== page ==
Saturday, August 19, 2023

Adam Smith and the Family

 When Adam Smith writes that it is not to the benevolence of the butcher or the baker, but to their self-love, that we look for provision of our dinners, it is entirely consistent with the tenor of his thought to recognize that most butchers and bakers endure the blood and the heat of their labors not for themselves alone but for the benefit of their families. The "self-love" Smith writes of is to be taken in a large rather than a narrow sense, so as to include forms of natural benevolence, duty, sympathy, and other-centered ambition. Above all, economic self-interest includes the family. This is an important qualification. Too much economic analysis seems to ignore it.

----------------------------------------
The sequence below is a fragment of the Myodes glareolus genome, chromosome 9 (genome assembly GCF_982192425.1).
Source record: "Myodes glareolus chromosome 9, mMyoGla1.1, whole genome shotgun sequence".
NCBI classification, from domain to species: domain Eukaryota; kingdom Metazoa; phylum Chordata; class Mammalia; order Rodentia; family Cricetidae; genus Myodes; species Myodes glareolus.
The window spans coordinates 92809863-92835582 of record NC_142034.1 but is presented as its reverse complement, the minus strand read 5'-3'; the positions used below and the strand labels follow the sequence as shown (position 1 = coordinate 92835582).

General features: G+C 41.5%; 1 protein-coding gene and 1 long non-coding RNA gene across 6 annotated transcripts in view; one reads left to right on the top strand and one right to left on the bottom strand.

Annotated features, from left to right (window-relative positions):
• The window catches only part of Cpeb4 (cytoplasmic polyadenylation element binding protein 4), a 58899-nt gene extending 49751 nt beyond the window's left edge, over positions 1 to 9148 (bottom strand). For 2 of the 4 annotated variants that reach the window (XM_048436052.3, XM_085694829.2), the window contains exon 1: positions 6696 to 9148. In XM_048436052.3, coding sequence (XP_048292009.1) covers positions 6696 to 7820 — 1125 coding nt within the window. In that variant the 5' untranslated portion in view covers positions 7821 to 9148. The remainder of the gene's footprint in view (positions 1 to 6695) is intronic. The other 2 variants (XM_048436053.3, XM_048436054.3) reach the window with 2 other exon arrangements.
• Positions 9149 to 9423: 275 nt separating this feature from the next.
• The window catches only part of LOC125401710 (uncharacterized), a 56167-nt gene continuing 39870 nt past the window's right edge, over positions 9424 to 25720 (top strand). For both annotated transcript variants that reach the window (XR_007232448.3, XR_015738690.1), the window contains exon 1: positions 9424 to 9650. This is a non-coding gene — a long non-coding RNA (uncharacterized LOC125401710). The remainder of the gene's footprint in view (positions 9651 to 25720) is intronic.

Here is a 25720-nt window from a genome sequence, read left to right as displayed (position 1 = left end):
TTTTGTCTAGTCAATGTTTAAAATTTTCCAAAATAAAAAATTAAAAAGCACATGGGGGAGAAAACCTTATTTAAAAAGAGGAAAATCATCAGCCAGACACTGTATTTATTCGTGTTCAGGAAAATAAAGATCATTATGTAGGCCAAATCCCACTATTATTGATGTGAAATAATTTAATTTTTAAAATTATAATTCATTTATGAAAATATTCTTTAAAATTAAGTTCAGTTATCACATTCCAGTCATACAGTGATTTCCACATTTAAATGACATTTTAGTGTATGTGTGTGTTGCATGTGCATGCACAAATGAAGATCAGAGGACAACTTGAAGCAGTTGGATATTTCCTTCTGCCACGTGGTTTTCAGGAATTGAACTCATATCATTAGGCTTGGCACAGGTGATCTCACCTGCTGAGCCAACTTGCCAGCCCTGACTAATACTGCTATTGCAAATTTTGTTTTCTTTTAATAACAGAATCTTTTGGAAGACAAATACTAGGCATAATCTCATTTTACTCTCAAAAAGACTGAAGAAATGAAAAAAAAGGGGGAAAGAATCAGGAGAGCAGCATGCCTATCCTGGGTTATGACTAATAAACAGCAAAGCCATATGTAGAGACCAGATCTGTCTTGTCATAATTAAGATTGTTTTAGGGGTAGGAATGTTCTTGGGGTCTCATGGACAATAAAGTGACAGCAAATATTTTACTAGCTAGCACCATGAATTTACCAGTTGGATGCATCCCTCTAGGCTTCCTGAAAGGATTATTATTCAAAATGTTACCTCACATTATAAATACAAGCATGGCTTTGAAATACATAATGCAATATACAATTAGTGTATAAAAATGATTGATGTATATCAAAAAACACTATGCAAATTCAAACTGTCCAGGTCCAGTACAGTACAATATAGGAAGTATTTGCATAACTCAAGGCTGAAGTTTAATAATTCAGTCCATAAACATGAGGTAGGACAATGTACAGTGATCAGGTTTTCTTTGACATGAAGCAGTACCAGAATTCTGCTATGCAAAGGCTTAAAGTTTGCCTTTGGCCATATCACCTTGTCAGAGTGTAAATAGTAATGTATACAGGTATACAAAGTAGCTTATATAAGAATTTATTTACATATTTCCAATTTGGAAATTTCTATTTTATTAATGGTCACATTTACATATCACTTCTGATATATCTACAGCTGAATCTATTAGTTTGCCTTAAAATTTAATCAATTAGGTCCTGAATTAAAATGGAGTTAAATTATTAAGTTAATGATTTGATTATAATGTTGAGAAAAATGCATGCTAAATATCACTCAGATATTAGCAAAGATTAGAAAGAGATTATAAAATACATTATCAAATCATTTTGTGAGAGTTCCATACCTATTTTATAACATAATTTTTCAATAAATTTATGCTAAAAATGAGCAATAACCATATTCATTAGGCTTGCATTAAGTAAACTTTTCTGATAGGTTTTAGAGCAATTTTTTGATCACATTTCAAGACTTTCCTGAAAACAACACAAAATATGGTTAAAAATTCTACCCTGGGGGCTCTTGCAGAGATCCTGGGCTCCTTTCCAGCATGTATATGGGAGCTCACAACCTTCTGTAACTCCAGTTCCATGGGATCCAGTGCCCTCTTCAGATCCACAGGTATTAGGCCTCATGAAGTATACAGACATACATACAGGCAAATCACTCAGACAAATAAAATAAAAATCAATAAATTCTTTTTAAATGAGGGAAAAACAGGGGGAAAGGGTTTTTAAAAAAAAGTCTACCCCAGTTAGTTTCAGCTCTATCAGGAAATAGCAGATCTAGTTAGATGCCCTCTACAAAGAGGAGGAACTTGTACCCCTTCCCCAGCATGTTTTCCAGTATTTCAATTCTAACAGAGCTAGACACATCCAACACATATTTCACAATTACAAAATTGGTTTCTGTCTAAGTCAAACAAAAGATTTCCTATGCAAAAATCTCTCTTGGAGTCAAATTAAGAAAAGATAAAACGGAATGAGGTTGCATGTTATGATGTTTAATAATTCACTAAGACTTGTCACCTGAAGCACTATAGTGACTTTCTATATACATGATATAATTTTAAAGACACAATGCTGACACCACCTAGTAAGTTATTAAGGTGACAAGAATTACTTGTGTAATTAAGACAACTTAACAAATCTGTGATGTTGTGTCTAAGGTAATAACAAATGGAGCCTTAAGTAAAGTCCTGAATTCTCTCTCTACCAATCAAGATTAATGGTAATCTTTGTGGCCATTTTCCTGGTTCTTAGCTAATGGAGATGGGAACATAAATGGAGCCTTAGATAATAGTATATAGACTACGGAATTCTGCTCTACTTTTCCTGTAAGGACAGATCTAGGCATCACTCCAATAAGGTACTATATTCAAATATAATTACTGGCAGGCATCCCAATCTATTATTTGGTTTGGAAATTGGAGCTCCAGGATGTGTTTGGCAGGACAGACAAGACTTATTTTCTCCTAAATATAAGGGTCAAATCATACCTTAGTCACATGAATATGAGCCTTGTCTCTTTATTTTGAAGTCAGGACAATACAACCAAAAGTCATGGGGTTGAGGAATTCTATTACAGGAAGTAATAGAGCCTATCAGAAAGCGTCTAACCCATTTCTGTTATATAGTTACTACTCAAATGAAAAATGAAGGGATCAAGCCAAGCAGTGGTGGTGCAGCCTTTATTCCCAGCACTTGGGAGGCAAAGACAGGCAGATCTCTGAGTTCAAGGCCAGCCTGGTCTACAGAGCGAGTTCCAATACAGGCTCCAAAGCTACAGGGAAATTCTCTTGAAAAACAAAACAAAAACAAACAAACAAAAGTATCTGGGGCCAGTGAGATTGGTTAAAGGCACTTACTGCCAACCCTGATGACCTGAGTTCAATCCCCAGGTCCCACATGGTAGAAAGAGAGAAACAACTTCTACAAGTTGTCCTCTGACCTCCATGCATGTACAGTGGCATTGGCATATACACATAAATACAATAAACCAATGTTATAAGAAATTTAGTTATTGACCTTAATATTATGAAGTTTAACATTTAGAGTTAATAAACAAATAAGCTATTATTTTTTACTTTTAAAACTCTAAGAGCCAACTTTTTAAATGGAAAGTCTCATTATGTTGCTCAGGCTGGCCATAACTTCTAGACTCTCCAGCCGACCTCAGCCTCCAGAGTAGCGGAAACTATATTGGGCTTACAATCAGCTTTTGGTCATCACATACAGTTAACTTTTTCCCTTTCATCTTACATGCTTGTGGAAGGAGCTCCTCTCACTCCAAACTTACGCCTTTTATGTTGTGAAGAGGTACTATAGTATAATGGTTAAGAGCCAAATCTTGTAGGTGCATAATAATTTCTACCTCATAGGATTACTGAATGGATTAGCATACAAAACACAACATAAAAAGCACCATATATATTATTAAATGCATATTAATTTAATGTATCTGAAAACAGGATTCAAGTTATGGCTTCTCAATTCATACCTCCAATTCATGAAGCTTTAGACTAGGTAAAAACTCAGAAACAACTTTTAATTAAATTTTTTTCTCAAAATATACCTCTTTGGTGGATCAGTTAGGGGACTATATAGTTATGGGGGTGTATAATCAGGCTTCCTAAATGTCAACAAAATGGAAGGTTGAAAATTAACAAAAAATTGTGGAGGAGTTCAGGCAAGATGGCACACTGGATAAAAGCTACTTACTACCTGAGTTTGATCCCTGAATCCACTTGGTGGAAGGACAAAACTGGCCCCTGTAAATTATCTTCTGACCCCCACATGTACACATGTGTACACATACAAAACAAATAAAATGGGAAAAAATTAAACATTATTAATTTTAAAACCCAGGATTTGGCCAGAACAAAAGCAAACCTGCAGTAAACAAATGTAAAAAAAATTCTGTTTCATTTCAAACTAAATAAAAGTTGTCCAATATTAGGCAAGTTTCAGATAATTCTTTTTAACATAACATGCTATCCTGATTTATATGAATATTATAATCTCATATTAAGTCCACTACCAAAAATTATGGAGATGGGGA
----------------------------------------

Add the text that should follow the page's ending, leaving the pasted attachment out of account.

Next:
- From "In Praise of Bourgeois Virtues" in On Cultivating Liberty: Reflections on Moral Ecology by Michael Novak

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